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The ODE I have is $$y'(x)+e^{y(x)}+\frac{e^x-e^{-x}}{4}=0, \hspace{0.2cm} y(0)=0$$ I want to determine the first five terms (coefficients $a_0,\ldots, a_5$) of the power series solution $$y(x)=\sum_{k=0}^{\infty} a_kx^k$$ So far, I know that $$y'(x)=\sum_{k=1}^{\infty} a_kkx^{k-1}$$ Now I plug these back into the equation and get: $$\sum_{k=1}^{\infty} a_kkx^{k-1} + e^{\sum_{k=0}^{\infty} a_kx^k} + \frac{e^x-e^{-x}}{4}=0$$. Now I'm not sure how to continue with this. Please help.

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    $\begingroup$ I didn't know Lebron was studying ODE, but you might have a better time by expanding $e^y$ in terms of its power series, then plug in the power series approximation for $y$ from there. $\endgroup$ – DaveNine Mar 27 '16 at 22:08
  • $\begingroup$ Could you elaborate on that a bit? $\endgroup$ – LeBron James Mar 28 '16 at 2:45
  • $\begingroup$ $e^y = \sum_{k=0}^{\infty} \frac{y^k}{k!}$, use this to make computing the coefficients easier. I'd consider truncating the series in order to compute the coefficients you want as well. $\endgroup$ – DaveNine Mar 28 '16 at 3:35
  • $\begingroup$ I used the expansion for $e^x$ and $e^{-x}$, but I fail to see how this will make $e^y$ easier, now I have $$e^y = \sum_{k=0}^{\infty}\frac{\sum_{k=0}^{\infty} a_kx^k}{k!}$$ $\endgroup$ – LeBron James Mar 28 '16 at 3:55
  • $\begingroup$ Another hint, you're going to want to move over the taylor series of $\frac{1}{2} \cosh(x)$ term to the other side, and then match coefficients. This should give you a means to solve for coefficients. $\endgroup$ – DaveNine Mar 28 '16 at 3:56
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Since you just need a few terms, setting $$y=\sum_{n=1}^6 a_i x^i$$ (because of the condition $y(0)=0$) you could develop $e^y$ as a Taylor series around $x=0$ and get $$e^y=1+a_1 x+\frac{1}{2} \left(a_1^2+2 a_2\right) x^2+\frac{1}{6} \left(a_1^3+6 a_2 a_1+6 a_3\right) x^3+$$ $$\frac{1}{24} \left(a_1^4+12 a_2 a_1^2+24 a_3 a_1+12 a_2^2+24 a_4\right) x^4+$$ $$\frac{1}{120} \left(a_1^5+20 a_2 a_1^3+60 a_3 a_1^2+60 a_2^2 a_1+120 a_4 a_1+120 a_2 a_3+120 a_5\right) x^5+$$ $$\frac{1}{720} \left(a_1^6+30 a_2 a_1^4+120 a_3 a_1^3+180 a_2^2 a_1^2+360 a_4 a_1^2+720 a_2 a_3 a_1+720 a_5 a_1+120 a_2^3+360 a_3^2+720 a_2 a_4+720 a_6\right) x^6$$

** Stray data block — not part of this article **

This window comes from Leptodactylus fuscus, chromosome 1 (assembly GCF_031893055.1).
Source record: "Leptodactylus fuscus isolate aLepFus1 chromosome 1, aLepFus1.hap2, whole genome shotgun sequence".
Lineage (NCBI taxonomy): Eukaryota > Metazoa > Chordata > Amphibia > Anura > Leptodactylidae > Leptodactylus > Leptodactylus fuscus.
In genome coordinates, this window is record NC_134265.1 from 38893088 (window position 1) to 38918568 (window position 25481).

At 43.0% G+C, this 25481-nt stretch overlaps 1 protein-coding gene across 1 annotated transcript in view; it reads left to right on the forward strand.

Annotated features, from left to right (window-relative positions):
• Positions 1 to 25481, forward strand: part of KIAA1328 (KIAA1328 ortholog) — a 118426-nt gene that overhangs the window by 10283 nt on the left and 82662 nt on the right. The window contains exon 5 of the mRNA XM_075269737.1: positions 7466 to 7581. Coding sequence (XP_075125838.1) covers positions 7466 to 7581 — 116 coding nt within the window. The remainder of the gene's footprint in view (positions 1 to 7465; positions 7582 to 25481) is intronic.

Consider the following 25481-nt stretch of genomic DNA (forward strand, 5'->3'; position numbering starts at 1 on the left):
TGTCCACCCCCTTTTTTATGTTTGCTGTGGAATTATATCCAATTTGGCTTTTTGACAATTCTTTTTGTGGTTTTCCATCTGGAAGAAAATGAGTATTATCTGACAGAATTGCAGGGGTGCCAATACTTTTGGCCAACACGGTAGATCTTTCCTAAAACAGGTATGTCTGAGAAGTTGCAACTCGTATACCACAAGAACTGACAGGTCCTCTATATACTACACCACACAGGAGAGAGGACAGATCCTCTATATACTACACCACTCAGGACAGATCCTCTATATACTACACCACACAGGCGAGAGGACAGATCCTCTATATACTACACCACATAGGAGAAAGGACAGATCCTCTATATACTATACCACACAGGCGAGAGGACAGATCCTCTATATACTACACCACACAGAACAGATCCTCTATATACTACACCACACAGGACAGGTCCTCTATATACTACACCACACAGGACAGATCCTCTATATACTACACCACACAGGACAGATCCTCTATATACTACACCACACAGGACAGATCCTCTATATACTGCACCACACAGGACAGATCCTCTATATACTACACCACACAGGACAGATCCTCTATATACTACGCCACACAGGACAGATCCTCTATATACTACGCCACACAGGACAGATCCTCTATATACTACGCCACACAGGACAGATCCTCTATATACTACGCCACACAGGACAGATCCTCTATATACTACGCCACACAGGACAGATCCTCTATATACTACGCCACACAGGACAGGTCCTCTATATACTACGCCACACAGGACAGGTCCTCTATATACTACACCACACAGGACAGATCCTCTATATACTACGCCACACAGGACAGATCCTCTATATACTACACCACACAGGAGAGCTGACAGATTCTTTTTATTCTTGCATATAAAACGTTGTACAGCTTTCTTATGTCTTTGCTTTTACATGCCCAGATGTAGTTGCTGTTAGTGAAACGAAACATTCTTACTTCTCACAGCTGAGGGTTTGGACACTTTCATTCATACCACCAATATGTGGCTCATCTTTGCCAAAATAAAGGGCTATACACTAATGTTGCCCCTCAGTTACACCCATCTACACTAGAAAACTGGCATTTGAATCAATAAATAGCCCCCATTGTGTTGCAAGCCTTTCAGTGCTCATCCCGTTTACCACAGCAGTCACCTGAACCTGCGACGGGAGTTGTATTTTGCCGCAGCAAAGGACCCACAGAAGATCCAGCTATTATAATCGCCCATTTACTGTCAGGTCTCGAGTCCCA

Expanding the term $\frac{e^x-e^{-x}}{4}$ as a Taylor series too, the differential equation then write $$(a_1+1)+\left(a_1+2 a_2+\frac{1}{2}\right) x+\frac{1}{2} \left(a_1^2+2 a_2+6 a_3\right) x^2+\frac{1}{12} \left(2 a_1^3+12 a_2 a_1+12 a_3+48 a_4+1\right) x^3+$$ $$\frac{1}{24} \left(a_1^4+12 a_2 a_1^2+24 a_3 a_1+12 a_2^2+24 a_4+120 a_5\right) x^4+$$ $$\frac{1}{240} \left(2 a_1^5+40 a_2 a_1^3+120 a_3 a_1^2+120 a_2^2 a_1+240 a_4 a_1+240 a_2 a_3+240 a_5+1440 a_6+1\right) x^5+$$ $$\frac{1}{720} \left(a_1^6+30 a_2 a_1^4+120 a_3 a_1^3+180 a_2^2 a_1^2+360 a_4 a_1^2+720 a_2 a_3 a_1+720 a_5 a_1+120 a_2^3+360 a_3^2+720 a_2 a_4+720 a_6\right) x^6=0$$

Cancelling the coefficients lead to $$a_1=-1\qquad a_2=\frac{1}{4}\qquad a_3=-\frac{1}{4}\qquad a_4=\frac{7}{48}\qquad a_5=-\frac{19}{160}$$

I hope I did not make any mistake since my results do not coincide with DaveNine's answer.

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  • $\begingroup$ The issue with this is that, through $e^y$, each coefficient $a_1,a_2,...$ are expressed as an infinite series themselves. This means your answers are more of an approximation rather than exact. $\endgroup$ – DaveNine Mar 28 '16 at 5:50
  • $\begingroup$ @DaveNine. I totally agree with you ! I must confess that I was not very comfortable after writing. Your approach is definitely more rigorous. What I do not understand is why, even for the very first terms, I do not get the same coefficients as yours. Cheers. $\endgroup$ – Claude Leibovici Mar 28 '16 at 5:55
  • $\begingroup$ Ah I see. Well each coefficient can be represented as a power series because of the exponential term, that's probably why. If you truncate that series then you approximate every coefficient no matter the location in the series of $y$. $\endgroup$ – DaveNine Mar 28 '16 at 6:07
  • $\begingroup$ thanks, I got the same answers but using a repetitive derivative method, basically solving for $y'(0), y'(0), y''(0)...etc$, then using the Taylor formula to get the coefficients. $\endgroup$ – LeBron James Mar 28 '16 at 6:17